Who needs e-mail when you have Shabbat? On March 31, thousands of Jewish college students across North America will share a connection on a level beyond the grasp of technology thanks to an initiative called Shabbat Across America/Canada.
Sponsored by the National Jewish Outreach Program, the program is designed to introduce unaffiliated and marginally affiliated Jews to Shabbat. The premise is the unified celebration of one Shabbat across the continent, and because the program targets those with little or no religious training, many will be celebrating the Sabbath for the first time.
“It’s important to show students it’s not all about being part of an individual Hillel, but that being Jewish connects you on a national sense and a worldwide sense,” said Avi Friedman, program professional at the Hillel of University of Illinois in Champaign. The Hillel chapter is one of 70 expected to participate in the program, according to its manager, Andrea Snyder.
Shabbat will be celebrated by thousands across the continent as people sit down to traditional Shabbat dinners and participate in Sabbath-oriented activities in schools and congregations.
The outreach group distributes guidebooks to all participating institutions to help familiarize people with Shabbat and make the day of rest an appealing holiday to observe.
This year, college-aged students are the intended target of a quarter-million- dollar advertisement campaign to combat what has been dubbed the “J2K Problem” (Jewish 2000 Problem), or assimilation and loss of Jewish identity among the young.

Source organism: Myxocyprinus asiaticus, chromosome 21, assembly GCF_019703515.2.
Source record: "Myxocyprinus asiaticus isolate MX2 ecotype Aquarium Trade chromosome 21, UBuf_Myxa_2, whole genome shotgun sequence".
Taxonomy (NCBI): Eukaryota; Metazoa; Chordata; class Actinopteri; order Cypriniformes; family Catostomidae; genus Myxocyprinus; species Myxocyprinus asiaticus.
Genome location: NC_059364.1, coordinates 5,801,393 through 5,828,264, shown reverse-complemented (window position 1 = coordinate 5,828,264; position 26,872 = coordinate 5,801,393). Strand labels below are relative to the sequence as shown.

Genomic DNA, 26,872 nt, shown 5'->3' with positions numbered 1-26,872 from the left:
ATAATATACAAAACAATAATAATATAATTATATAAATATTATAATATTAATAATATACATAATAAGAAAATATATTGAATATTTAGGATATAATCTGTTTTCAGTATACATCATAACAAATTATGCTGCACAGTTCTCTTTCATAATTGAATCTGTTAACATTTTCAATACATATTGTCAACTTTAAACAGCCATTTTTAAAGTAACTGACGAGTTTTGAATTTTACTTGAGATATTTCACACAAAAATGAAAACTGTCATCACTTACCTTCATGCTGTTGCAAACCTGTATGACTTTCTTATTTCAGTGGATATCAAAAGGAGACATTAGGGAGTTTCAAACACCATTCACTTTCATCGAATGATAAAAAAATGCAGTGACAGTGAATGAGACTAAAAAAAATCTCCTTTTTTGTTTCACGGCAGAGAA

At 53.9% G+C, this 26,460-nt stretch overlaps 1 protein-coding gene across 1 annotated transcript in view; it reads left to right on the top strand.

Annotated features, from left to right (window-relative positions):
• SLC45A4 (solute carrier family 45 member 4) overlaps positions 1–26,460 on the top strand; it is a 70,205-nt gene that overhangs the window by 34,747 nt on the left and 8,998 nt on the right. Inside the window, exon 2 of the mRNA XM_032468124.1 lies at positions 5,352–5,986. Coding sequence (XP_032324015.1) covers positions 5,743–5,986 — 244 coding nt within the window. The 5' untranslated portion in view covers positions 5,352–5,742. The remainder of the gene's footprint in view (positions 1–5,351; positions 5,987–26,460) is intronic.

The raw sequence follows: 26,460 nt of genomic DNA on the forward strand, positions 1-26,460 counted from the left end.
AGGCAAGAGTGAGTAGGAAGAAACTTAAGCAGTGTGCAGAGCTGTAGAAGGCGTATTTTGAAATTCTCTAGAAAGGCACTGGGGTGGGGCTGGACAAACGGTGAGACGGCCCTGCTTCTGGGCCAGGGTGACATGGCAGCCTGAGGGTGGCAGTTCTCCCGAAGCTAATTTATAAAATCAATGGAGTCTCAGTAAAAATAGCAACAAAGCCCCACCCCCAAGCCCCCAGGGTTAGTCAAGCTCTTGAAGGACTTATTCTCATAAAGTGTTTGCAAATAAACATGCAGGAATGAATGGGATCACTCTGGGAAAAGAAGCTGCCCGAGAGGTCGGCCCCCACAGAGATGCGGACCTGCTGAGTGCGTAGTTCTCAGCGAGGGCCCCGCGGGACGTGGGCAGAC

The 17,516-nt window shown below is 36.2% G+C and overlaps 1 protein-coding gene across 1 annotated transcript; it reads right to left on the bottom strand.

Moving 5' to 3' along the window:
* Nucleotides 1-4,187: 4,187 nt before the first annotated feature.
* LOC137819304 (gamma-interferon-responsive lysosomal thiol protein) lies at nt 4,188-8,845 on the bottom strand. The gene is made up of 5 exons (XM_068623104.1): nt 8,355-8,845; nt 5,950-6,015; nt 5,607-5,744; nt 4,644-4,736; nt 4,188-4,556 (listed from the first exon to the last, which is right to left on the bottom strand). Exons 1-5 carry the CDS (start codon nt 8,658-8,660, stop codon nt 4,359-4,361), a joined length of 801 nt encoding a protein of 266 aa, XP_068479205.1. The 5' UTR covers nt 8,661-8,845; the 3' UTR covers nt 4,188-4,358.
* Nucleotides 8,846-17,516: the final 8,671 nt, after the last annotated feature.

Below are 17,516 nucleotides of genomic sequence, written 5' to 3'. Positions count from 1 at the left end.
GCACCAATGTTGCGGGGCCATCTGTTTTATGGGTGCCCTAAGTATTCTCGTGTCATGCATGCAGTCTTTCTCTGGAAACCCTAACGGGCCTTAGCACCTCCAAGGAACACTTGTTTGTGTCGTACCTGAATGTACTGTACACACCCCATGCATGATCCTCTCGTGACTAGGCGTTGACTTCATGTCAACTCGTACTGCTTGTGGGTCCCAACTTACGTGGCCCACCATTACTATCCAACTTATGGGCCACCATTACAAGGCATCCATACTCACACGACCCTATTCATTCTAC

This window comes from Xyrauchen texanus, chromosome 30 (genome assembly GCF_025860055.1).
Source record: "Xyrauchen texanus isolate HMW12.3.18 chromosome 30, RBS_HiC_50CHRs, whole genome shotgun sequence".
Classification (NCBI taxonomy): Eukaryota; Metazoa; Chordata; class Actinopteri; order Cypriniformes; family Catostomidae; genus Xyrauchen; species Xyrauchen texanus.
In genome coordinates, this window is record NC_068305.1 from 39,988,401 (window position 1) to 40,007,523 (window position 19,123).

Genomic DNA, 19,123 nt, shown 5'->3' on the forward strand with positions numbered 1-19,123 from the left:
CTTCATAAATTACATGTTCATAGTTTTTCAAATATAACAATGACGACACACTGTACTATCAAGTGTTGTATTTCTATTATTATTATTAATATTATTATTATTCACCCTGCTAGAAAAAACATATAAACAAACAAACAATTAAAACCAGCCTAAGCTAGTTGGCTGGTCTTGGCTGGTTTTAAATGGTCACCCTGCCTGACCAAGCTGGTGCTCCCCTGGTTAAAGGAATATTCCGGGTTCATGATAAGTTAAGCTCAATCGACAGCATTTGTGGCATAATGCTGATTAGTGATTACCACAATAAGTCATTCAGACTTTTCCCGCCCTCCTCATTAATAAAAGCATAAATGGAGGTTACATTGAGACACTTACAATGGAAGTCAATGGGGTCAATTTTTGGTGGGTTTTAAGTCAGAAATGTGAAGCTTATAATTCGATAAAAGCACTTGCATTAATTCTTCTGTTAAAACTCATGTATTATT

“Today’s young Jews are tomorrow’s leaders,” said Rabbi Ephraim Buchwald, founder and director of NJOP. “They are the pivotal group that will determine the long-term viability of Judaism in North America.”
NJOP is also working in connection with Hillel International to attract students who took part in Birthright Israel this past January, a program that shuttled 6,000 unafilliated Jewish college students to Israel.
“The more pathways that we provide to these students, the better,” said Keith Krivitzky, director of Israel 2000, Birthright Israel’s extension at Hillel International. “It only builds on what happened in Israel.”
Thirty college Hillels are currently involved in preparations for Shabbat Across American/Canada, with more expected to sign on.
In addition to the materials supplied by NJOP, Hillel International also offers grants of up to $2,000 for schools that devise creative ways to promote the program. NJOP encourages colleges to bring the program down to a local level to attract more students.
The Jewish Student Union at the University of Toronto is using the event as an opportunity to educate students about pluralism.
“We’re conducting a unity seder that will incorporate different philosophies and ideas from different denominations,” said Lisa Isen, program director at the student union.
An array of multicultural food will be served at the seder, which will also feature Friday night services run by different denominations.
In Toronto the Reena Foundation, an organization dedicated to helping Jews with developmental disabilities, is also coordinating the dinner. “We’re trying to involve the entire Jewish community,” Isen said.
NJOP estimates more than 750 synagogues in every North American city with a significant Jewish community will participate in the program, in addition to the Hillels.
Shabbat Across America/Canada, now in its fourth year, is based on the Turn Friday Night into Shabbat program, which originated in the Lincoln Square Synagogue in New York in 1987 under the guidance of Rabbi Buchwald. NJOP was created during that same year by Buchwald and has since operated as an outreach program enabling individuals and organizations to become more familiar with Judaism.
The Archive of the Jewish Telegraphic Agency includes articles published from 1923 to 2008. Archive stories reflect the journalistic standards and practices of the time they were published.